WordCamp Norway 2016

Had a good time at WordCamp Norway listening to talks about WordPress being used for sites like Miljøpartiet De Grønne, Fnugg.no and United Influencers.

Talking to agencies like Dekode, Maksimer and Making Waves, it is good to hear WordPress gaining momentum in Norway and making a shift against proprietary CMS’s like Episerver for the enterprise clients.

WooCommerce powers over a million!

We use BuiltWith to measure WooCommerce growth and compare to our competition. They just updated their entire database which includes 332 million domains, and WooCommerce just passed a million websites (up from 900k). The new number is 1,111,882 sites running WooCommerce which is close to WordPress.org usage stats of 1+ million sites with the plugin installed.

This is pretty amazing for an eCommerce platform which is just over 4 years old, but shows the powers of open source and WordPress.

Internetdagarna in Stockholm

I told the WooThemes story at Internetdagarna in Stockholm.

WordPress now powers 1/4 of the Internet

When we launched WooCommerce back in 2011, WordPress only powered 13,1% of all websites online, but it has almost doubled that since then, and now powers a whopping 25% of all sites on the Internet.

I think open source generally grows stronger and more secure the more popular it is and more people it has working on it. We all benefit from a common platform we can build on and then differentiate on top of it, instead of reinventing the wheel over and over again for no good reason.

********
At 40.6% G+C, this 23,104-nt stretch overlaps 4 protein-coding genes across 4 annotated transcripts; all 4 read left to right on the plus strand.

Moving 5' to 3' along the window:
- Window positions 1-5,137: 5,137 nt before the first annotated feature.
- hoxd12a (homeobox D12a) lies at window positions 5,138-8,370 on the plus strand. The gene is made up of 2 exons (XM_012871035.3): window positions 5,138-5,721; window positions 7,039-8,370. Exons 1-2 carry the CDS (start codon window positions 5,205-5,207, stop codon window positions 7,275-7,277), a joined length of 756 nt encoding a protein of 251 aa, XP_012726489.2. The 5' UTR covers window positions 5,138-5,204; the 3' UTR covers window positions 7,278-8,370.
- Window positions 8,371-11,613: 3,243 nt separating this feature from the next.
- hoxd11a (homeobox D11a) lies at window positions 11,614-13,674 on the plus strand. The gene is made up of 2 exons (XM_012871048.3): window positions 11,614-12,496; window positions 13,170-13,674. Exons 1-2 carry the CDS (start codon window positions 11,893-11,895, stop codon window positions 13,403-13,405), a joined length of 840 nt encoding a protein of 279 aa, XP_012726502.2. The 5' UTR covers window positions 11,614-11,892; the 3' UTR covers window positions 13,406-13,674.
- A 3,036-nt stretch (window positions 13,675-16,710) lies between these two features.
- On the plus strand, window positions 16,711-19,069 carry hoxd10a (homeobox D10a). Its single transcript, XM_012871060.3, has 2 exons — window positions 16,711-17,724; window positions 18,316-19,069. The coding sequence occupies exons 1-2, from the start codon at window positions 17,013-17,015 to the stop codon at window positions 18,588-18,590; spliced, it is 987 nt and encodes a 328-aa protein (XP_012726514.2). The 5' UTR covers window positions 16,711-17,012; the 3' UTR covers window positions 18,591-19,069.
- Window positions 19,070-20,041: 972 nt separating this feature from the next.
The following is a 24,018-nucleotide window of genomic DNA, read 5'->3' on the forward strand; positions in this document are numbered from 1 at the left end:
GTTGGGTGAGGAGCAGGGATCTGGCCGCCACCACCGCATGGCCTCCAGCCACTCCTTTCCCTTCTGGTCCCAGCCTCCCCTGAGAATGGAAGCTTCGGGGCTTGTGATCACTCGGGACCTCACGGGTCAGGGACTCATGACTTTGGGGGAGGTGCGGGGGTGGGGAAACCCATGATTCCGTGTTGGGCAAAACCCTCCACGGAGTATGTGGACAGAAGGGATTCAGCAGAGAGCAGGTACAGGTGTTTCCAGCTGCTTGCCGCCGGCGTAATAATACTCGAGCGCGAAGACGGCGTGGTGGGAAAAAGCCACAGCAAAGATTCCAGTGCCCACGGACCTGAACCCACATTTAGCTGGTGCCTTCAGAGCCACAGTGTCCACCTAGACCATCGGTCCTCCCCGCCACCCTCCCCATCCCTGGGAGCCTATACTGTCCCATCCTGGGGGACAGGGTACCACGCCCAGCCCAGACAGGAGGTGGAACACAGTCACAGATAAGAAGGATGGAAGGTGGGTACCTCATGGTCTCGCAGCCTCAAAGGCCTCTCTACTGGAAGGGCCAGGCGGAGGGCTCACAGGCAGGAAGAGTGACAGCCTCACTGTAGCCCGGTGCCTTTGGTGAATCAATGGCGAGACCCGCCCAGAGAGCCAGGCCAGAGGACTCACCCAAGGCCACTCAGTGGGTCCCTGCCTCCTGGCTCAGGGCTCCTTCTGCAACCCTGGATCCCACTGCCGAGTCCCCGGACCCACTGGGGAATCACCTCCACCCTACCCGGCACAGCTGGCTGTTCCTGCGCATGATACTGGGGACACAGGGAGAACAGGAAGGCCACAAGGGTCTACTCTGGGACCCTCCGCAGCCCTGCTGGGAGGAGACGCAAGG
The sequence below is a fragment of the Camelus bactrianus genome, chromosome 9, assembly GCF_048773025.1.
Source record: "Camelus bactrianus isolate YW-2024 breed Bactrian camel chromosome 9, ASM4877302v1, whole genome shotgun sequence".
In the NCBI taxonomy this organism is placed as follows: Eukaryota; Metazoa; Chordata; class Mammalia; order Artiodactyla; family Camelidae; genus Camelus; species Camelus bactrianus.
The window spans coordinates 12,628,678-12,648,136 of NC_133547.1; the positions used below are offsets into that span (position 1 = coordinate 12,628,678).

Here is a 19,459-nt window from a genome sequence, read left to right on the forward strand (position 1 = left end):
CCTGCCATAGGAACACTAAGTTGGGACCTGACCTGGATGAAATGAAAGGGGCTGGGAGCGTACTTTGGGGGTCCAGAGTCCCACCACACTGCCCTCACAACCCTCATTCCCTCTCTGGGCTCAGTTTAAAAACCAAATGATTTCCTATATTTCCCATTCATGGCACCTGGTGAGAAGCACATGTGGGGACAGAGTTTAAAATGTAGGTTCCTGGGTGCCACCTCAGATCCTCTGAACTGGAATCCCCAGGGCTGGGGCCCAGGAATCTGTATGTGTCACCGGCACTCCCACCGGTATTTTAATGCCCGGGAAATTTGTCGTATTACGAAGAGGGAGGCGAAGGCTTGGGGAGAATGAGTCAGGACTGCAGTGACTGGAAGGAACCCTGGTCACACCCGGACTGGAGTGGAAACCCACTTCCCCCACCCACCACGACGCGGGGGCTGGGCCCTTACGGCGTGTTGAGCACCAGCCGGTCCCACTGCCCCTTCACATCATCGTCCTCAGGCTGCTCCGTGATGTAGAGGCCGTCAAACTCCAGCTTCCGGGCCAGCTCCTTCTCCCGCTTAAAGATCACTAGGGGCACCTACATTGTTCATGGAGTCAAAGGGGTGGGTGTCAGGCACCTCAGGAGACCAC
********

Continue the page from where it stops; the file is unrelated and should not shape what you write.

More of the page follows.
You can read more on Matt’s blog.

From Commercial Themes to the Fastest Growing eCommerce Platform – The story of WooThemes

Mark (my co-founder at Woo) spoke at WordCamp Europe on the story of WooThemes. If you are interested in how we grew Woo from 3 to 55 people in just under seven years, and how we were eventually acquired by Automattic, then take a look at the video of the presentation.

What does a8c stand for?

Going through due diligence with Automattic meant learning a lot about the company. One of the amusing things to discover was all the acronyms used, and the first time I saw “a8c” I had no idea what it meant.

Was it a code word for some secret project?

Did everybody else but me know what it meant?

Luckily I’m not the only one who didn’t know of these acronyms, and I’ve since learned about a11n, a12s and even a16z from reading The Hard Things About Hard Things

I’ll be honest and say that I never knew what the hell Il8n meant when reading about translating WordPress into other languages – and probably too lazy to Google it. But now it all clicks!

Consider this a crash course in abbreviations of long words, and know that you aren’t the only one.